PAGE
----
Writing is generally a solitary act. But does it need to be? What do you think about writing groups? Are they beneficial or a waste of valuable time?
After you read the responses from the WinRs, let us know what you think!
The Loneliest Profession
Writing is basically a one-man operation, unless you write for television or the movies, where a committee does it. But the traditional author sits in front of a computer, typewriter, or a piece of paper and writes all by himself.
Belonging to a writers’ group, above and beyond the constructive criticism and brainstorming sessions, gives you people to talk to about your work, this precious commodity that you have created, nurtured, and hopefully someday will send off into the world to entertain and enlighten other people.
Having “a second pair of eyes” is a perfect way to see things that you missed, hear things that you didn’t know were there, and point out things that aren’t working. And if you are in the right group, they will see the good things in your “baby” as well.
I originally belonged to a larger group of writers. Their styles ranged from Science Fiction to experimental to Women’s Fiction to Mystery. Good writing is good writing. I can read anything and enjoy it if most of the basic rules of English Grammar (and Common Sense) are adhered to.
There in lies the rub. When a portion of the group doesn’t recognize the basic Parts of Speech, proper syntax, and know how to use Spell Check or even a dictionary…Houston, we have a problem.
A few of us broke away from the herd and started our own group. Two more writers joined us and we have the group we have today. We have watched each other grow, improve, learn, and it has made us all better writers. We learn from our own and each other’s mistakes and achievements.
But of all the things a group, any group – sewing circles, car clubs, collectors’ groups – brings to their members, the best thing is it gives you a place where people who are doing the same thing you are doing can come and talk about their dreams, their learning experiences, their frustrations, and their successes. It lets you know you aren’t really alone in this wonderful world of writing.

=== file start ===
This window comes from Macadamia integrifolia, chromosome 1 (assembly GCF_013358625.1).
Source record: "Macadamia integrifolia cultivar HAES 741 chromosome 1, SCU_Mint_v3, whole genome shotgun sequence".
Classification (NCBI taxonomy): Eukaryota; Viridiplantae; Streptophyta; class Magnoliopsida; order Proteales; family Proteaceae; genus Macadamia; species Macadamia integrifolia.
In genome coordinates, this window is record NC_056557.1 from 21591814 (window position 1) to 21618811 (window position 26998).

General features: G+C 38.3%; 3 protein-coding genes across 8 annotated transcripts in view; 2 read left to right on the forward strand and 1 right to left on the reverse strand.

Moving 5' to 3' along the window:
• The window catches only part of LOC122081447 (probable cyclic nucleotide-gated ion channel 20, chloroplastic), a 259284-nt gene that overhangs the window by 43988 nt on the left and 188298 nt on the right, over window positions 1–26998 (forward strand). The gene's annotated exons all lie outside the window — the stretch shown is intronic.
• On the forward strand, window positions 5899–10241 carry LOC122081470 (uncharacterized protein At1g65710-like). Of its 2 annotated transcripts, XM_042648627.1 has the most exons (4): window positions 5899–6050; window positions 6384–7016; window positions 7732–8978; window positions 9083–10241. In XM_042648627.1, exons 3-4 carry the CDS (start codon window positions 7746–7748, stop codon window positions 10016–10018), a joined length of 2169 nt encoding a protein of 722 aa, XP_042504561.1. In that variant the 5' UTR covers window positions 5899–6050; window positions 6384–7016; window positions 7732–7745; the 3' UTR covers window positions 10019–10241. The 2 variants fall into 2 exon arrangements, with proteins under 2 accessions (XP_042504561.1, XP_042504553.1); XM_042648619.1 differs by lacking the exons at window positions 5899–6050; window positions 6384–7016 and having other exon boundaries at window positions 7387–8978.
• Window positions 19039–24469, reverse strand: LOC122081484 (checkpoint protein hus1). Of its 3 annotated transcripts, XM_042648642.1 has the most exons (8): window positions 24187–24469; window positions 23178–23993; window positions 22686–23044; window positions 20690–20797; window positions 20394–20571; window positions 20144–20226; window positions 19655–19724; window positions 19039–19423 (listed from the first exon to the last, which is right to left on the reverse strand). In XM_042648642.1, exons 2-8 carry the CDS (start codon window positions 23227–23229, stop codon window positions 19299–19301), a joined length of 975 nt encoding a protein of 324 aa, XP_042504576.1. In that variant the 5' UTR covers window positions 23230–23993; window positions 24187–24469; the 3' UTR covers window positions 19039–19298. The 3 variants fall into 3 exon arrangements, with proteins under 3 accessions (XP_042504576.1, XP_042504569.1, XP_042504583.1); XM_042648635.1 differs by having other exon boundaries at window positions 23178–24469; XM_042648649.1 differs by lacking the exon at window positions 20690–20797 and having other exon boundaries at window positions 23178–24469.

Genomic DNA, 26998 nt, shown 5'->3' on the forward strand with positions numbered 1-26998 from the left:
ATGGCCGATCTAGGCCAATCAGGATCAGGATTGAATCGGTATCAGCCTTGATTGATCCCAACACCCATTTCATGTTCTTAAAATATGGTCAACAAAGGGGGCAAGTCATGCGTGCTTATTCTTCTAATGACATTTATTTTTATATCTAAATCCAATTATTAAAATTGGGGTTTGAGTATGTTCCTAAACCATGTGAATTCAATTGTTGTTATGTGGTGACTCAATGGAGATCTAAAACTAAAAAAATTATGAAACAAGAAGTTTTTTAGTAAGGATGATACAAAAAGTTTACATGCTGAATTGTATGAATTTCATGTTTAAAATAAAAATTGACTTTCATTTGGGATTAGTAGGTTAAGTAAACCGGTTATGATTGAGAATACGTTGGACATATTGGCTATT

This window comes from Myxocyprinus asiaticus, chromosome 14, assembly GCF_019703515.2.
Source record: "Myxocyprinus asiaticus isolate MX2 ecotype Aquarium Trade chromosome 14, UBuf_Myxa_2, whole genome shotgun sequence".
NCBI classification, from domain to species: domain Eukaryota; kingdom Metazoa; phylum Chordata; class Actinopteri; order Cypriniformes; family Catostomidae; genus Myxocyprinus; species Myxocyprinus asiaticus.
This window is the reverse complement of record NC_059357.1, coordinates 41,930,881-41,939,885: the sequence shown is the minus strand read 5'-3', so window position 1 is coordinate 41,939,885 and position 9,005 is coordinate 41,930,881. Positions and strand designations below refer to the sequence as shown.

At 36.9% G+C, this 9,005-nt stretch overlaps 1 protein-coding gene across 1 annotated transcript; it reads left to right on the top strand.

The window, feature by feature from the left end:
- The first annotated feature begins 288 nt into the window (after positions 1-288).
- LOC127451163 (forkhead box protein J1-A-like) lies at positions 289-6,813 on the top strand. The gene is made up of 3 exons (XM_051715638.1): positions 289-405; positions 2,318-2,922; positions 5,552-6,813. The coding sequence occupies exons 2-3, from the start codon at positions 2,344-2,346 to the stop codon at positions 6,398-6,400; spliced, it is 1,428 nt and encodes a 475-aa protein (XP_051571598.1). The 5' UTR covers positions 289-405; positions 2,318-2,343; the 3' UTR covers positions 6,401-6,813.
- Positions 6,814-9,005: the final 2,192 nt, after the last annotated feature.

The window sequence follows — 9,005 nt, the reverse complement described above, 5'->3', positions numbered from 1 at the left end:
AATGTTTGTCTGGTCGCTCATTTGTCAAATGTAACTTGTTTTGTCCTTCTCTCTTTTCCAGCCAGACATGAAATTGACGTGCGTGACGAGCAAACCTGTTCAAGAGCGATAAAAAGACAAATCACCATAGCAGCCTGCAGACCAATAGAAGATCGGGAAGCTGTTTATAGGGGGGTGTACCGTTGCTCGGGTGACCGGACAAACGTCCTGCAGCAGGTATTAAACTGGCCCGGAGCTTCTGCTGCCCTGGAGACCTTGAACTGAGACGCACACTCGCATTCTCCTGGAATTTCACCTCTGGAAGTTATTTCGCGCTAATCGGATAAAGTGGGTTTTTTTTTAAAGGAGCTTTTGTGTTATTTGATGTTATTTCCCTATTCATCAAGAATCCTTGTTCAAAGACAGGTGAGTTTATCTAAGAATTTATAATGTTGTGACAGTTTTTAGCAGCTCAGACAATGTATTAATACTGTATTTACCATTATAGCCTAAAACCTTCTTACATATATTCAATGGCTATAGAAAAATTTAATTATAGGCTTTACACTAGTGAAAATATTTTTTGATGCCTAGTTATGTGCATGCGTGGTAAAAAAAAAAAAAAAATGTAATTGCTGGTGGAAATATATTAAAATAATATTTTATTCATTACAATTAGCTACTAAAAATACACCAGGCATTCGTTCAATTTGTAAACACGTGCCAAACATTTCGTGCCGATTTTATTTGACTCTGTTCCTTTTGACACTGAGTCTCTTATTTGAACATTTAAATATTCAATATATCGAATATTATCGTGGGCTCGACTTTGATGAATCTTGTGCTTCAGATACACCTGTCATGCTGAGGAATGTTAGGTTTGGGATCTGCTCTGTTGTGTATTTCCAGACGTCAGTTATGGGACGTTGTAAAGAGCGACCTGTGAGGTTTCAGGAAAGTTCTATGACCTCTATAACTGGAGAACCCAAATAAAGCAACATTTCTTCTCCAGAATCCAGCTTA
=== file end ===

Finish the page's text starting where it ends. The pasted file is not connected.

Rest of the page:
I belong to the Alameda Writers Group (AWG), Independent Writers of Southern California (IWOSC) and the awesome WWW — which I think stands for Wednesday Women Writers, even though we sometimes meet on Thursdays.
Have I found these groups helpful? A big fat YES!! I have gotten honest, kind and insightful feedback that has (I hope) improved on my fiction immeasurably. Equally important, I’ve received encouragement and the immense comfort of knowing others share my Terror of the Blank Page.
From a craft standpoint, I believe it’s essential to have other writers read your work and give notes, and the people in my critique groups are serious readers as well as wonderful writers. They know what makes a piece work, and what brings it down, and when I’m too close to my work to see the most glaring errors, my fellow writers gently but honestly let me know where I went wrong. One of our wise members has remarked that she learns as much by reading others’ work as she does by getting feedback on her own, and that is so true.
When I see another writer struggling with an issue of plot, character development, or just trying to get those words in the most effective order, it teaches me something about my own process. My writing groups have supported and inspired me, and I can’t imagine life without them. Heck, I’d hang out with them even if I didn’t write.
One of the best moves I ever made as a writer was when I accepted the invitation to join the WWW writing critique group.
The only writing feedback I had received prior was either paid for (I highly recommend Pilar Alessandra of On the Page for screenwriting) or anonymously delivered through contests, and sometimes the latter feedback was either vague or snarky.
I can’t stress how much my writing has improved from the perceptive comments of my group, all delivered in a caring way. If someone were to tell me that I was indulging myself in a certain passage, I could be confident that it was a valuable bit of information, not a personal criticism. And a writer needs people who will tell her when she’s amusing herself and not her audience!
On a broader scale, I belong to Sisters in Crime, Mystery Writers of America, and Society of Children’s Writers and Illustrators. The speakers made available by both SinC and MWA provide great insights and tips. All three have Yahoo lists that offer discussions on almost any topic, and you can ask others to share their experiences, which is priceless. Add to that newsletters chock full of information–writing tips, research advice, market guidelines–and the price of admission is well worth it.
As with anything, the more involved you get, the more you get out of it. I’m the type that has to force myself to attend meetings, but when I do, I’m always glad I did. I talk to other writers about what they are up to, find out the latest happenings in the publishing arena, and just enjoy my fellow scribes.
Writers have to fight the urge to remain isolated, and a writing group can put you in touch with others who share your passion.